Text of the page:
Dietary supplements containing substances listed under the implementing legal regulation: pursuant to Section 3d of the Act on Foodstuffs, manufacturers as well as importers are obliged to send to the Ministry of Health of the Czech Republic the Czech text which will be presented on the labelling of the product prior to the first marketing of the dietary supplement (so called notification).

Dietary supplements containing substances other than those listed under the implementing legal regulation:  pursuant to Section 11, paragraph 2, letter b) of the Act on Foodstuffs these products may be marketed only after a prior approval of the Ministry of Health of the Czech Republic is obtained (i.e. the Ministry of Health of the Czech Republic must authorise the products before they may be marketed). The base for the approval is an expert position issued by the National Institute of Public Health (NIPH) on the health safety of the product.

 

Pharmacies offer a whole range of dietary supplements and over-the-counter medicinal products. What is the difference between these types of products and how can they be distinguished from each other?

It is often difficult for the consumer to navigate in the deluge of products available in pharmacies as “over-the-counter” (OTC) products, and, in particular, distinguish the two basic types of these products – dietary supplements and medicinal products - with confidence. For better orientation please refer to the SÚKL position regarding distinction between dietary supplements and medicinal products.
This section describes only the major difference between the said types of products, and information regarding their labelling as implied by effective legal regulations (Act No 110/1997 Coll. on Foodstuffs and Tobacco Products, as amended, Decree No 225/2008 Coll., on the requirements for dietary supplements and fortification of foodstuffs (hereinafter referred to as the implementing legal regulation), Act No 378/2007 Coll. on Pharmaceuticals and on Amendments to Some Related Acts (Act on Pharmaceuticals), Decree No 228/2008 Coll. on marketing authorisation of medicinal products):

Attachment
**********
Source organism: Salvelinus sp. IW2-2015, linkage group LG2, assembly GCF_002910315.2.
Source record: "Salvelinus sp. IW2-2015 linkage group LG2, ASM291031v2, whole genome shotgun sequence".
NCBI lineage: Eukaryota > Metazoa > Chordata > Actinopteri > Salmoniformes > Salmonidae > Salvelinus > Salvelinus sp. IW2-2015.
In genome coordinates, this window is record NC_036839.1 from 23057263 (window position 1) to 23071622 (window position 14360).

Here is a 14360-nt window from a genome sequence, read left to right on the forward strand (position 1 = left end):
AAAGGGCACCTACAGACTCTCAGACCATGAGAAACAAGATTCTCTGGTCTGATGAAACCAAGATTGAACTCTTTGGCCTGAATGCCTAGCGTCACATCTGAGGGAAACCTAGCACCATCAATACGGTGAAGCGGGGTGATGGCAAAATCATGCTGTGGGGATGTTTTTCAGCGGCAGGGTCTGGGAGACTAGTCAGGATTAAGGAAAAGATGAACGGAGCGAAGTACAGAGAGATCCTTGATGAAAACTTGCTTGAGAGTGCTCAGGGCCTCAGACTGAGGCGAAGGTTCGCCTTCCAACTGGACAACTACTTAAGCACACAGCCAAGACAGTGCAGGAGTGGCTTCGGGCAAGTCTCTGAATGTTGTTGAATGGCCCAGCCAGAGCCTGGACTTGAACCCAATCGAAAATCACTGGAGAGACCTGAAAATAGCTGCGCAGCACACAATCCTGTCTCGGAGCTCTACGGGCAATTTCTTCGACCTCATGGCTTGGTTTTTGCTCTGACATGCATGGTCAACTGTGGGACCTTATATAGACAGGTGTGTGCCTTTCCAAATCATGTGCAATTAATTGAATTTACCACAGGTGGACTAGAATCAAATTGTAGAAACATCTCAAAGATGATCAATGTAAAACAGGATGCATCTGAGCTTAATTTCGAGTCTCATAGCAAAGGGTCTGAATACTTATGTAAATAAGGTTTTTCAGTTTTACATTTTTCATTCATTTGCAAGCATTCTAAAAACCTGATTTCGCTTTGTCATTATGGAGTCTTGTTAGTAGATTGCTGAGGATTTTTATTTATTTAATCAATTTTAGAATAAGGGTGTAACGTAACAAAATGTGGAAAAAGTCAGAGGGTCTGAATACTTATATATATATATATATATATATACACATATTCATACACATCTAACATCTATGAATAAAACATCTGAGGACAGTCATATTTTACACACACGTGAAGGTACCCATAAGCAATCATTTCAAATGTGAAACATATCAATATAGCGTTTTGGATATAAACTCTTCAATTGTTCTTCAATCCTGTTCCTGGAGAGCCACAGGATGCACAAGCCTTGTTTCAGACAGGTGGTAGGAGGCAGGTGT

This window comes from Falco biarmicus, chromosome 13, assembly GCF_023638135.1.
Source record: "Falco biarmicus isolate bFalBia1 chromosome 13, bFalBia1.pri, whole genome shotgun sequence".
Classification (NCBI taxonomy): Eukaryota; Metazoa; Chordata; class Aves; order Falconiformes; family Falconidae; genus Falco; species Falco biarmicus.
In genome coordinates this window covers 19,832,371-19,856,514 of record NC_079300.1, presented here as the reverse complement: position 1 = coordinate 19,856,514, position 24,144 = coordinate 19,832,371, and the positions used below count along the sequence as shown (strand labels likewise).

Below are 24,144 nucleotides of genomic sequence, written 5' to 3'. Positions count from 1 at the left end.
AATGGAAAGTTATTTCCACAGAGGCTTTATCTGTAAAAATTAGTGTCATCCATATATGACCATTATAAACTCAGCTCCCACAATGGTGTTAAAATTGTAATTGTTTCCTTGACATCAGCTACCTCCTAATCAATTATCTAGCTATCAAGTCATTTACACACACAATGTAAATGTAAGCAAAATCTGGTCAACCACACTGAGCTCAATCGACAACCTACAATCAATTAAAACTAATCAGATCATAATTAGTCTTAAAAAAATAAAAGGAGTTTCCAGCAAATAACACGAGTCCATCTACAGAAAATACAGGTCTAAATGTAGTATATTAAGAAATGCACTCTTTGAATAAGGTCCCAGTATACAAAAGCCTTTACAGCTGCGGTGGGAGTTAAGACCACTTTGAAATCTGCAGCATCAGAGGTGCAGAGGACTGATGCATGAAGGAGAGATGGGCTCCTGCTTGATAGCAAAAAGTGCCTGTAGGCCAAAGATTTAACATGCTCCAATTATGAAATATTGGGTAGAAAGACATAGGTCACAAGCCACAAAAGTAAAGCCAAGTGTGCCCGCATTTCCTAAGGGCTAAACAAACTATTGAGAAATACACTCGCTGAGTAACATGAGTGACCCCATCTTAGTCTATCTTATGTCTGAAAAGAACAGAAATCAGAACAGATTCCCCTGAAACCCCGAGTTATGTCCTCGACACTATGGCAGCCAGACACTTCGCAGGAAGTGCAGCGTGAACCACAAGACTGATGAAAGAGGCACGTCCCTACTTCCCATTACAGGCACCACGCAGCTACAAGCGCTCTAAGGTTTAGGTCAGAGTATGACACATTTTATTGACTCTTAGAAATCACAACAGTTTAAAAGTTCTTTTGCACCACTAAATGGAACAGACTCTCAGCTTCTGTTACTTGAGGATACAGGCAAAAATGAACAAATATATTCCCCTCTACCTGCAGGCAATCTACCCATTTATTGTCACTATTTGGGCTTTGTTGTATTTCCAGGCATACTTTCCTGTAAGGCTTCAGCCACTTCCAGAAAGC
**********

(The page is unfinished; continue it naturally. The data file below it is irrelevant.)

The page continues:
• Efficacy is assessed only for medicinal products. 
  • In dietary supplements, only safety and not efficacy is assessed. This means that the statements on the labelling and package inserts for dietary supplements are not expertly assessed (e.g. whether the plant contained in the dietary supplement truly has the effects declared by the manufacturer or whether the product may indeed have beneficial effects on the problems specified by the manufacturer). Effective legislation stipulates that the labelling of dietary supplements must not attribute properties relevant to the prevention, treatment or cure of human diseases to dietary supplements nor refer to these properties (Section 3, paragraph 5of Decree No 225/2008 Coll.)